As seen in the PAINT Newsletter, our new book review feature sees art expert Henry Malt dip into some of the newest art instruction books to find out what they have to offer the aspiring artist.
Henry has been writing about art books for thirty years, twenty seven of which were spent running the Artists’ Choice book club. In this new feature, he takes an independent look at the latest publications. This time he'll be casting an eye over Realistic Abstracts by Kees Van Aalst.
Abstract painting has a language all of its own and, in its full-on guise, is about re-creating your own emotional response to your subject in the mind of the viewer, but without the obvious points of reference given by simple representation. In order to do this, you need to be completely at home with perspective, composition and colour as well as your overall painting technique. However, many artists like the idea of moving away from simply painting a record of what’s in front of them and this is what Kees will show you how to do.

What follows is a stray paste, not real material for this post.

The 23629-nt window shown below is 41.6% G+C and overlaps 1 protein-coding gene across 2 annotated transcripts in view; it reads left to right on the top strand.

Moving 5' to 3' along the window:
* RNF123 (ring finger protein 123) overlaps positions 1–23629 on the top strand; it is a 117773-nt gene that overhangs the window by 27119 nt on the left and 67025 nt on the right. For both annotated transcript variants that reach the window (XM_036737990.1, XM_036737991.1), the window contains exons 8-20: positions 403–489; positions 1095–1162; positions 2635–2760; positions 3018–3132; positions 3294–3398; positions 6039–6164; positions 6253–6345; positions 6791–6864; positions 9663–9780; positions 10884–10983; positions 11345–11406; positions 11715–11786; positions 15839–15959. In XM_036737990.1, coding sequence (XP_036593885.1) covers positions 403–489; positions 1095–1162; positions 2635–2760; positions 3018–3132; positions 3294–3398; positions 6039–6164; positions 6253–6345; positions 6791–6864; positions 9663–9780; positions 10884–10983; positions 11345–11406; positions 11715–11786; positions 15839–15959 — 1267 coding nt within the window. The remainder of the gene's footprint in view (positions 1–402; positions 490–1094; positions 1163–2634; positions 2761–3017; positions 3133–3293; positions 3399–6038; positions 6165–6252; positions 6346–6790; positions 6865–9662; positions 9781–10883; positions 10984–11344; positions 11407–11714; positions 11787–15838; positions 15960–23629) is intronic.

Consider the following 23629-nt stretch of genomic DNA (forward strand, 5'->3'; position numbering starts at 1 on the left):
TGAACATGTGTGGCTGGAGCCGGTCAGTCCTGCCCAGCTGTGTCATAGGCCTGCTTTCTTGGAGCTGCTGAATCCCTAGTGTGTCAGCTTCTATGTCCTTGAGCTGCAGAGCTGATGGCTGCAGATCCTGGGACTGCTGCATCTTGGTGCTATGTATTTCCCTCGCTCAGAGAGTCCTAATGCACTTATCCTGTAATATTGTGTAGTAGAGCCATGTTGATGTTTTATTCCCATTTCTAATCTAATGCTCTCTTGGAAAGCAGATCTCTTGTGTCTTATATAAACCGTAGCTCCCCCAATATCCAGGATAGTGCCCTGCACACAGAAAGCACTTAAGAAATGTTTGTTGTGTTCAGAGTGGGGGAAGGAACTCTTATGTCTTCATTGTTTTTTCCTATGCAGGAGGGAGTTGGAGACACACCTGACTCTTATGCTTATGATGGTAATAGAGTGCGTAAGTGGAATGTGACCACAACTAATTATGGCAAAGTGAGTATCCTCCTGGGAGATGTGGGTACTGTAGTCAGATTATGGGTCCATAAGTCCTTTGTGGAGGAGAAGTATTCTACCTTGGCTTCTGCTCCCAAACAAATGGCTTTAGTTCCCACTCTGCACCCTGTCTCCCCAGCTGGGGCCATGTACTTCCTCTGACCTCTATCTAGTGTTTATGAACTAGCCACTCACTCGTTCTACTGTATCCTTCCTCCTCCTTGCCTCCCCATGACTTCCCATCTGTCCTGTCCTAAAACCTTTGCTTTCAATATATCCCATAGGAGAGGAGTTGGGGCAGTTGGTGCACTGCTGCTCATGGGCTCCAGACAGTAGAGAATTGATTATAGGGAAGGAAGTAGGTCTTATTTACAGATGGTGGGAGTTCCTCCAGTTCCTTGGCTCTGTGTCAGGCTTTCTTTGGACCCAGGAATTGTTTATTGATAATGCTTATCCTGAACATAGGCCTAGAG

On the face of it, the book’s title is a bit of a contradiction in terms, but just flick through and you can immediately see what the original subjects were. The style is basically very loose watercolour (and sometimes acrylic and gouache) with some distortions of colour and an emphasis on negative shapes.
If that all sounds complicated, don’t worry because there are plenty of examples, explanations and demonstrations and this is one of the most practical approaches to abstraction I’ve seen. If you like the idea of abstract painting but have been put off before because you don’t know where to start, this is a good place to do so.
To find out more, or get your copy of Realistic Abstracts now for our special members-only price of £9.99, please click here.